This is partly because of the way we configure our living space. Most people arrange their living rooms such that the TV, or communal screen, is placed around 2m /6ft or further from their viewing position. At such distances size of screen and the viewing distance start to be the determining factors as to whether there is a benefit to viewing more pixels.
In 2013 the average UK screen size in the UK was 36.8 inches (diagonal). At this time Sharp was predicting that by 2015 the average screen size would be 60". Here we are in 2015 and the latest BARB research suggests that the majority of UK homes own a main screen in the 35-50" range. Only some 3% of homes have a 51"+ size screen.
These screens are mostly limited to presenting SD and HD content. So, being generous, let us consider 4K benefits from a screen at 60-inches or greater.
For a 60-inch screen displaying 3840 x 2160 pixels at a pixel density of 43ppi, the screen effectively becomes 'Retina' at around 47-inches or 119cm from the screen. This is roughly the optimum viewing distance. In practical terms any viewing distance beyond 130cm or so will result in a completely non-pixelated image.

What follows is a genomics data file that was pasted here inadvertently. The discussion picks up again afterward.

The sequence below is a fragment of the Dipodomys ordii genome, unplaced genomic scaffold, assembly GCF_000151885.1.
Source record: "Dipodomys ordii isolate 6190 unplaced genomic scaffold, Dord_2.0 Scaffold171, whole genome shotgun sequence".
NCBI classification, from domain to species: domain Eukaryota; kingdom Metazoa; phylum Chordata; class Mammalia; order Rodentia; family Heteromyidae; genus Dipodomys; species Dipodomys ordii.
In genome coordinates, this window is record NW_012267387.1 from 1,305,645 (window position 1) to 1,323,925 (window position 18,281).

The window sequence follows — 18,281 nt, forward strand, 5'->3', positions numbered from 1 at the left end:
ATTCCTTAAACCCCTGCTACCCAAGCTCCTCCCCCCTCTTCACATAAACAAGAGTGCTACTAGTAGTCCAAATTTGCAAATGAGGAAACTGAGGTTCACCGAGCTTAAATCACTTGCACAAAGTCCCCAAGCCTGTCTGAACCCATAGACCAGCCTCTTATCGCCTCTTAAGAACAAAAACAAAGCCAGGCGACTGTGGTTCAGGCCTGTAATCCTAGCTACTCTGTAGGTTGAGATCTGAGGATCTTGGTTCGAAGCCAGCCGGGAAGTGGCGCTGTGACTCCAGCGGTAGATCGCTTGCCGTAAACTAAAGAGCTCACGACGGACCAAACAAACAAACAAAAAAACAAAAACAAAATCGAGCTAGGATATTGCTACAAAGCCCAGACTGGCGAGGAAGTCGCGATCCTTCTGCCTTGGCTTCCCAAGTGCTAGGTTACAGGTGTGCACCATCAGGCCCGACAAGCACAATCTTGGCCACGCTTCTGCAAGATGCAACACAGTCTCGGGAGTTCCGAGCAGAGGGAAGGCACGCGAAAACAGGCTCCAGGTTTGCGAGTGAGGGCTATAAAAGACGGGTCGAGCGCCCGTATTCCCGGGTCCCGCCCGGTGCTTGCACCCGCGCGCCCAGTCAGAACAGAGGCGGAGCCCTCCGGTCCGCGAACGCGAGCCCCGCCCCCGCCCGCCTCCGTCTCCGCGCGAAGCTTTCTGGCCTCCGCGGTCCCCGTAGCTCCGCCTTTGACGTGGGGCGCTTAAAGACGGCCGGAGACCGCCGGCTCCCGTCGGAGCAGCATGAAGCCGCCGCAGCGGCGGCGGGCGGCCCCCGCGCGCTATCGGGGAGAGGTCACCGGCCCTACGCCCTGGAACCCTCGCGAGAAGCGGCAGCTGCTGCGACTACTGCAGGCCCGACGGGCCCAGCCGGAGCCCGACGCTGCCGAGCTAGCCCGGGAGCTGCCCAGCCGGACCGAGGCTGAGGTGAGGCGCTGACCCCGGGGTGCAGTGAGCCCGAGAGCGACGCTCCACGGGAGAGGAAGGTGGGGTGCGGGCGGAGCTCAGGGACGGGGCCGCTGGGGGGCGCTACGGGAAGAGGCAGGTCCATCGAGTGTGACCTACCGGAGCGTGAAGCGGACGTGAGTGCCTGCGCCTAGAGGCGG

Further away and the benefits of Ultra HD decrease fast.
Now consider a 60-inch screen displaying HD at 1920 x 1080 pixels, 36ppi. This time the screen becomes 'Retina' at a viewing distance over 94-inches or 239cm from the screen. This is more akin to an average living environment.
So if mere HD becomes 'Retina' in a normal viewing environment, why change up our televisions?
Even if consumers are happy to buy 4K TV sets 60-inch and above - these are the sets more likely to deliver a good 4K experience - there's still a vast amount of SD content out there.
Have you seen what SD looks like close up on a 60-inch 4K TV? It's not pretty.
There are many other production factors to be considered. Theoretical resolving quality of 35mm film (for re-mastering purposes), image aspect ratios, camera sensors, production workflows to name a few. But for now, there is one other important issue to touch on.
Bandwidth is a major factor in determining the experience we 'enjoy'.
Just as dynamic range, colour gamut and frame rates require independent analysis, so does compression, delivery and therefore bandwidth. For the moment, I ask how many of us can reliably guarantee a connection to the home that will render 4K content worthwhile?
Netflix is recommending a solid 25Mbps download for its 4K UHD service.
I then ask the broadcasters to come forward and be open about their policies regarding how much content they aim to squeeze in 'normal size consumer pipes'.